As part of the quantitative assessment, where the total assets of a credit institution do not exceed 0.015% of the total assets of all credit institutions in a Member State, institutions should (pursuant to Article 1(6) of the draft) be excluded from a quantitative assessment. ESBG supports this approach to simplify the procedure. Linking individual institution size to the total assets in a country, however, runs the risk that, because large institutions which impact the level of total assets tend to de-lever, smaller institutions will automatically be subject to assessment because their small size alone makes them systemically unimportant and therefore candidates for simplified recovery planning. One should therefore not set the percentage rate too low or alternatively define a fixed institution size. We consider the stipulated figure of 0.015% as slightly too low. The consequences of this can be well illustrated by using Germany as an example. In Germany, all institutions with total assets in excess of approximately EUR 1.2 billion would need to be assessed. This would not be appropriate, in ESBG's view.
In addition, we do not consider it the best solution to set new thresholds and calculation methods for every simplified application or supervisory requirement. Instead, the objective should be to arrive at a modus operandi that is as uniform as possible. Since the guidelines to identify O-SIIs are invoked, with regard to the indicators and weightings, it makes sense to also apply the simplification threshold of at least 0.02% already contained therein for smaller institutions on grounds of consistency for both requirements. Alternatively, it would also be conceivable to use the absolute thresholds already available as a basis. For example, there is, in the scope of both simplified requirements in Financial Reporting and as part of contribution obligations to the resolution fund, a threshold of EUR 3 billion, which could be applied here accordingly. In order to accommodate special constellations in smaller Member States, this could be combined with a relative threshold, for example: an institute's assets in relation to the Member State's GDP – as in Council Regulation (EU) No 1024/2013 of 15 October 2013 conferring specific tasks on the European Central Bank concerning policies relating to the prudential supervision of credit institutions (SSM Regulation). Alternatively, the possibility of looking at the provision in the SSM Regulation according to which at least the three largest institutions of a Member State are subject to special requirements with regard to materiality could also be considered.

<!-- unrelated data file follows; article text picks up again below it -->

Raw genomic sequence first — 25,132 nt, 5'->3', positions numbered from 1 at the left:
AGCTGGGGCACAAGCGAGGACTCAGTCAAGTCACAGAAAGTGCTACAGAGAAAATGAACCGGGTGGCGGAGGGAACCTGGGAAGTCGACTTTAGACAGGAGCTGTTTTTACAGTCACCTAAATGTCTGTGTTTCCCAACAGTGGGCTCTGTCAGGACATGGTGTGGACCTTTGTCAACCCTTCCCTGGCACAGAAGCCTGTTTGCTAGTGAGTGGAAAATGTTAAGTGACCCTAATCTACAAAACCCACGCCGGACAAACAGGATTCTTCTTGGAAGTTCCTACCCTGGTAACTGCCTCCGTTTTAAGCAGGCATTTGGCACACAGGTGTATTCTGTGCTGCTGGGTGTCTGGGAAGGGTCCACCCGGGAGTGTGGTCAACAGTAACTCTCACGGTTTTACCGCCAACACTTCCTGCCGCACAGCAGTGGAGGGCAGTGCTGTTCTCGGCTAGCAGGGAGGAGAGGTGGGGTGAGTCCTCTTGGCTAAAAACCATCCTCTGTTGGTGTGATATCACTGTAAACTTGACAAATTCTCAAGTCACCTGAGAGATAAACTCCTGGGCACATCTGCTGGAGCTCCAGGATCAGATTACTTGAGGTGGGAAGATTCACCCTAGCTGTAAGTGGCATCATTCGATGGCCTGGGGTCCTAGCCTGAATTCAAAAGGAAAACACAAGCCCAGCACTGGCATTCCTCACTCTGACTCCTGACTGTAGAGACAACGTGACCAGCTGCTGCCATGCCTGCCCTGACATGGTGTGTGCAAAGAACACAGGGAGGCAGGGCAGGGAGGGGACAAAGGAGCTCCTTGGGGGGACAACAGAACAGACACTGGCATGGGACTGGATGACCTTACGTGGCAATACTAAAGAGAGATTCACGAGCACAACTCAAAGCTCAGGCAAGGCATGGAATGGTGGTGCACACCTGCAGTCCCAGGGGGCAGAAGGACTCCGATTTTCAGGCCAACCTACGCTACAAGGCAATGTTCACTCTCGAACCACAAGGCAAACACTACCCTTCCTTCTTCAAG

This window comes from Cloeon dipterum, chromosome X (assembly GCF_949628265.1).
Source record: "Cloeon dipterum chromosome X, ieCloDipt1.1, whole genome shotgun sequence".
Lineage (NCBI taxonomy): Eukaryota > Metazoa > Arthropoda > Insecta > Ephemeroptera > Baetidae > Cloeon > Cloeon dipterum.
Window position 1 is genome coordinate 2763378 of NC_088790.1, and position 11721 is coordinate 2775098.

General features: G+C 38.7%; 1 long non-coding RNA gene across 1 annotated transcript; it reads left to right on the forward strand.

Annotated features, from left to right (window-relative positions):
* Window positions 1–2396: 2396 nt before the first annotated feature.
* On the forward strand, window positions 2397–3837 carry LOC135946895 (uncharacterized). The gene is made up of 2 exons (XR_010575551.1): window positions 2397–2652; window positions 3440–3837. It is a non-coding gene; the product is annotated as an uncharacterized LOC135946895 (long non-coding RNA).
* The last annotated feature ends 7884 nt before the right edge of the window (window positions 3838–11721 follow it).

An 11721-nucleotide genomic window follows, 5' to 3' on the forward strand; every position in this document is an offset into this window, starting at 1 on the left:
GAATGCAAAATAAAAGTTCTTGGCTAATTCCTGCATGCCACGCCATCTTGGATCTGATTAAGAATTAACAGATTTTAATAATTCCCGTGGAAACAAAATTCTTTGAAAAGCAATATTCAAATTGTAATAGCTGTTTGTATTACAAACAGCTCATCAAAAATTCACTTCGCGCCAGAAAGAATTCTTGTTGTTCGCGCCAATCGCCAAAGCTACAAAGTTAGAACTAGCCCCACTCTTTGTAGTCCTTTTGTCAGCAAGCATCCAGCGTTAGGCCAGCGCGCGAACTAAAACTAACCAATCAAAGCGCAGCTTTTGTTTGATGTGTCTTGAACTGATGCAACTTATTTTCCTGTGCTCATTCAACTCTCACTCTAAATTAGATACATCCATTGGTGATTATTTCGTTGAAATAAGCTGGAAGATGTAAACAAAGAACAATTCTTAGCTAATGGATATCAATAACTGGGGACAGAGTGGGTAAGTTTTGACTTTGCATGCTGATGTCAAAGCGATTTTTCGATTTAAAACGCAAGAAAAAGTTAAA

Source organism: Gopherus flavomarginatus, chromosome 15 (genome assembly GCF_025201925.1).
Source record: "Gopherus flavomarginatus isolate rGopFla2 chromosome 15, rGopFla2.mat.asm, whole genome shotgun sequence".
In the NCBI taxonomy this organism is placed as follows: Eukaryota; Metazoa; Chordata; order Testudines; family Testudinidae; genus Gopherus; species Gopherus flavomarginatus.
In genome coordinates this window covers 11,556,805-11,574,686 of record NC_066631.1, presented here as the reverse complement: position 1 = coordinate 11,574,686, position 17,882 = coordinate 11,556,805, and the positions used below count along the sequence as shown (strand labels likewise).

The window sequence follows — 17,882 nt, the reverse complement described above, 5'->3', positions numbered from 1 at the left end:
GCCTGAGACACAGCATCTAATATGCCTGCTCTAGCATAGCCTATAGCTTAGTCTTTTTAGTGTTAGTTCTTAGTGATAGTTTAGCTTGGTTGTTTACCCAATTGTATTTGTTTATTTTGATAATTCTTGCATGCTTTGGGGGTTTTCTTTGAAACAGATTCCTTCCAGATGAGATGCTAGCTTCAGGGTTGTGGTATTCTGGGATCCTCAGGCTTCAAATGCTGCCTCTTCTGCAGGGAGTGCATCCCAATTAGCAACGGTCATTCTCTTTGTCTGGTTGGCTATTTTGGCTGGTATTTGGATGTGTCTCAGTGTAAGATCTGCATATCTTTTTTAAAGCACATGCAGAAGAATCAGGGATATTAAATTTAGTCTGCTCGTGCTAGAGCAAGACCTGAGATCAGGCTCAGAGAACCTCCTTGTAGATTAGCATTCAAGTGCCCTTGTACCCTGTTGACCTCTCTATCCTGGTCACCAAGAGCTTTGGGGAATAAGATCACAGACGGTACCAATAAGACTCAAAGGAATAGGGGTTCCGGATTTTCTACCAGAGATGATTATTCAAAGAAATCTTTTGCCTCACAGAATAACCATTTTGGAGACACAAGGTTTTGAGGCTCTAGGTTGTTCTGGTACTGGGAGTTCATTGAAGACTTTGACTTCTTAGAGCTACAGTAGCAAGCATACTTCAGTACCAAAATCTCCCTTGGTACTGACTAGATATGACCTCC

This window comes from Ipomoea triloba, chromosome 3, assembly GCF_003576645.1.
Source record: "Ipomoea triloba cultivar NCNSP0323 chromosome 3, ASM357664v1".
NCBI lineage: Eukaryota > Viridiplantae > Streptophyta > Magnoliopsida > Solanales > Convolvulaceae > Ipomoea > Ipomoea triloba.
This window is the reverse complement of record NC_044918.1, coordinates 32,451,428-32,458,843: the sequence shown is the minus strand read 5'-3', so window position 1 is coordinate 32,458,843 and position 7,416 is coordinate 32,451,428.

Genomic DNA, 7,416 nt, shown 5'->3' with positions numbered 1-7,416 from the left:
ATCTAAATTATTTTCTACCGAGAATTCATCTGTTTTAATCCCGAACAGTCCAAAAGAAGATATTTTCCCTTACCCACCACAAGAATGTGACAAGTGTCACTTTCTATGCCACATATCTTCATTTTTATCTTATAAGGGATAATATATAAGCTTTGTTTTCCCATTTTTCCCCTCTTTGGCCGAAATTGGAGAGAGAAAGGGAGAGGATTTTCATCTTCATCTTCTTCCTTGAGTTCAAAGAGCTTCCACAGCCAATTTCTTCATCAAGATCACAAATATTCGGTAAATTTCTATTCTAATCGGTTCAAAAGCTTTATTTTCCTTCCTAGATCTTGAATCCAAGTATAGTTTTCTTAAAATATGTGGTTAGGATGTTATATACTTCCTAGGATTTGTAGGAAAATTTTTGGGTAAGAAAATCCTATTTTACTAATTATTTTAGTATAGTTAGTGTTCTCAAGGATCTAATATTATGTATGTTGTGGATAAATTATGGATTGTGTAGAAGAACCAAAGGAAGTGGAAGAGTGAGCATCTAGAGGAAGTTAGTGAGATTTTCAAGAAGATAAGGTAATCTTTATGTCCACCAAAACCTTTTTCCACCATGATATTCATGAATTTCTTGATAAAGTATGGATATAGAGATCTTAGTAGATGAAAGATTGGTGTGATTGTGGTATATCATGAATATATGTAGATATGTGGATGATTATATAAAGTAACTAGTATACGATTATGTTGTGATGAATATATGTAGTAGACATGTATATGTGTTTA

In principle, ESBG agrees with the list of qualitative criteria in Article 2 of the draft. It should, however, be made clearer that it involves a list with negative criteria. Furthermore, the following aspects are, in our view, to be taken into account in connection with the qualitative assessment:
Should an institution, as part of the qualitative assessment pursuant to Article 1(6) of the draft, be exempted, then a further assessment against the qualitative criteria is justified only by way of exception. It is not apparent that the failure of such a small institution could have the required “significant" negative effect on the financial markets. In this regard, a requirement should be included in Article 2 of the draft that an assessment on the basis of the qualitative criteria for institutions within the meaning of Article 1(6) of the draft should not be automatically conducted.
The BRRD legislator has advocated accommodating institutional protection schemes (IPS). Therefore, institutions that are members of an IPS do not have to draw up a recovery plan for their individual institution. Furthermore, the scope of application of the resolution regime comes into play only when an institutional protection scheme cannot avert the (probable) failure of an institution. Against this background, the above remarks apply to small institutions accordingly. For IPS member institutions, an assessment based on qualitative criteria should be waived, regardless of the size criteria in Art 1(6) of the draft, if there are clearly no negative criteria for an institution.